Meditating on the sufferings of Jesus is a time-honored spiritual practice. Reflecting on all that he suffered for us, and the love that this demonstrated, increases our devotion to him and helps us forsake the sins for which he died. It ultimately enables us to rejoice, even as we empathize tearfully with his sufferings, at the greatness of our salvation and of our Savior.

The great hymn writers give us exemplary models of this practice. An unknown German writer offered us this reflection, which has been translated into English as “O Sacred Head Now Wounded”:

What thou, my Lord, has suffered was all for sinners’ gain;
mine, mine was the transgression, but thine the deadly pain.
Lo, here I fall, my Savior! ‘Tis I deserve thy place;
look on me with thy favor, vouchsafe to me thy grace.

Another hymn by an unknown writer, translated into English as “The Strife is O’er, the Battle Done,” shares a similar reflection:

The powers of death have done their worst,
but Christ their legions has dispersed.
Let shouts of holy joy outburst.
Alleluia!

I believe your aunt was meditating on the sufferings of Jesus in the last days of her life. While she may not have gotten an answer to her specific question, it seems she certainly got a deeper and deeper appreciation for all that Jesus had done for her on the cross. And not long after she shared her question with you, she met him face to face, risen from the dead and alive forever, and she saw in his eyes the same love for her that he had demonstrated in his death on earth.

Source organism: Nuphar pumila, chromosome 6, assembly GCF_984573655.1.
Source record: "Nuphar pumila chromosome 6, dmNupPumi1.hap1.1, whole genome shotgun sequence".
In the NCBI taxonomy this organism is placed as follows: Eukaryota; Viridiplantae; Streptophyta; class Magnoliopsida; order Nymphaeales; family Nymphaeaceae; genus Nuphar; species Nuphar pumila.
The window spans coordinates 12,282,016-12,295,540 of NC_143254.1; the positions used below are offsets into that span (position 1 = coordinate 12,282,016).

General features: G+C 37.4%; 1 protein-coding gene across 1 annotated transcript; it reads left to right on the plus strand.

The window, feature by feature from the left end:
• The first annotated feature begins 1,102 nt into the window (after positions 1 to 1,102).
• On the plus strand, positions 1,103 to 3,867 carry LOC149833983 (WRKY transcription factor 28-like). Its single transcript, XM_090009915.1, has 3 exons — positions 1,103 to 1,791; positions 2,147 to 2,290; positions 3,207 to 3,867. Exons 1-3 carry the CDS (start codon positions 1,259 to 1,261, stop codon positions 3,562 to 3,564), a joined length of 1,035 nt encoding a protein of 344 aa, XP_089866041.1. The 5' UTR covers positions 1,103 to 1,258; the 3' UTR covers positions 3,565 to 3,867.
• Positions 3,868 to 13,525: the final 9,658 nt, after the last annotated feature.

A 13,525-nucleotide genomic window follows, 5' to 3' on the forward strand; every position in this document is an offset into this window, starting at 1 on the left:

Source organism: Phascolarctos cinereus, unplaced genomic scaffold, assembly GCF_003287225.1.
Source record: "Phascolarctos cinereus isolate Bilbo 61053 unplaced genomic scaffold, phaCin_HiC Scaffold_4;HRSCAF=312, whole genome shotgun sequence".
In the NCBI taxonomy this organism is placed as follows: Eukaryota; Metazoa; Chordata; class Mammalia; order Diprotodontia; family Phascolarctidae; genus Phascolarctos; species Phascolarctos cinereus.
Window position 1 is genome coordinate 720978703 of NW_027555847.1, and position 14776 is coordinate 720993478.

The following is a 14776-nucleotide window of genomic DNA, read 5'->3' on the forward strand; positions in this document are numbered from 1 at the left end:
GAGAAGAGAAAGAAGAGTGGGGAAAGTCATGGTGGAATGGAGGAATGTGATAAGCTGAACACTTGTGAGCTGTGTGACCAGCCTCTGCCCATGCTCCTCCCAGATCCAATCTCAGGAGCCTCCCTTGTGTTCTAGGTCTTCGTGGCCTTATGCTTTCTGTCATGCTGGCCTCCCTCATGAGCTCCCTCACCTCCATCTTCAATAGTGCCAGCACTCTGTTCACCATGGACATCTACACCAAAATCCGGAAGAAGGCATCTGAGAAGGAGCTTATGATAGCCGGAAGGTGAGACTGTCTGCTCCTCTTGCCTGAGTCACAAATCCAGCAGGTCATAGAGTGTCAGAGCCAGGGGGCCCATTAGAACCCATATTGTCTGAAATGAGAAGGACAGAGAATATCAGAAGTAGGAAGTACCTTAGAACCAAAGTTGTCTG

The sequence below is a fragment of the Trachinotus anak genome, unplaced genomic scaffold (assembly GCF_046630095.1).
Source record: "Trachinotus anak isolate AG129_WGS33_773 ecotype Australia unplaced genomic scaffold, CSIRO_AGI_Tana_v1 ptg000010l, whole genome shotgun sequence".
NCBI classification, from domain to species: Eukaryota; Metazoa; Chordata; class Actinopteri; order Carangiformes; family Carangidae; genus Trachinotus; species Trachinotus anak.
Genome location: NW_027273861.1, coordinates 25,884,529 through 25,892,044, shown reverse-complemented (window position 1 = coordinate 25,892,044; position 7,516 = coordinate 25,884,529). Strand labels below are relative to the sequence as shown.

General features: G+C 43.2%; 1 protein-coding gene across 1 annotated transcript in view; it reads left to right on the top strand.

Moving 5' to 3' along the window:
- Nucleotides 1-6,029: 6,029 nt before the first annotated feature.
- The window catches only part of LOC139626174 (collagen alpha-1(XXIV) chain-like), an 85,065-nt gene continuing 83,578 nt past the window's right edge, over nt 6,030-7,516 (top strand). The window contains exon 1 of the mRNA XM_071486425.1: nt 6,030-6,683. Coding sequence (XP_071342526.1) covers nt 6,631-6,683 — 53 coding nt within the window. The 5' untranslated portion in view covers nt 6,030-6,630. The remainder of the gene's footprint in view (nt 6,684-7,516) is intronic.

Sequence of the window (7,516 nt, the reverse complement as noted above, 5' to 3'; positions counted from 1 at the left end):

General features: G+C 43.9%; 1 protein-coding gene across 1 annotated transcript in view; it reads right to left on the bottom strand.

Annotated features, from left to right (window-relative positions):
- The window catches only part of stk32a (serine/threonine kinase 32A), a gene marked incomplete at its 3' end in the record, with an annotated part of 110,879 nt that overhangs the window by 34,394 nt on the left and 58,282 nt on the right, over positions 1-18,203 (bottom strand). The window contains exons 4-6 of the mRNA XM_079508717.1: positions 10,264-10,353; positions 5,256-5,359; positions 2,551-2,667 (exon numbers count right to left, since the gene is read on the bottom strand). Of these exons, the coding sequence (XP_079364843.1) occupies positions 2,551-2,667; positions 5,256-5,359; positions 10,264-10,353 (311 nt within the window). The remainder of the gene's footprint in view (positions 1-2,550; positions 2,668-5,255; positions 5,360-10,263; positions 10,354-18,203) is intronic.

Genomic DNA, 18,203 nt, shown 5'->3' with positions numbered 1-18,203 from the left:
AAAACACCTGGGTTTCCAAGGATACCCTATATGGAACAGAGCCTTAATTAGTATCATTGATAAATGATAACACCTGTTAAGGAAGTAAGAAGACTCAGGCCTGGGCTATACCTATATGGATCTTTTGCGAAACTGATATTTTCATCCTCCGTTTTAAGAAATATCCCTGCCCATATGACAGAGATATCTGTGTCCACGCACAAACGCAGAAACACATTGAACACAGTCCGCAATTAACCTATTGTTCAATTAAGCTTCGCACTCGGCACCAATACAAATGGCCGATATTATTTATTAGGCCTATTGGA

How can I have a soft heart, not a hardened one?

Q. I want to be a Christian, but I hardened my heart and then God hardened it. I don’t want a heard heart, I don’t want God to harden my heart. How can I get my heart softened by God? I want to be safe and not frightened and scared.

I have good news for you. If you are grieved by the way you’ve hardened your heart in the past, then that in itself means that your heart is actually soft once again now. When you say that God hardened your heart, I take that to mean that you gave God no option other than to leave you in the hardness of your heart—until that brought you to the place where you are now, grieved by your resistance to Him and wanting to come back. So I see no reason why God would continue to harden your heart, either, now that this purpose has been accomplished.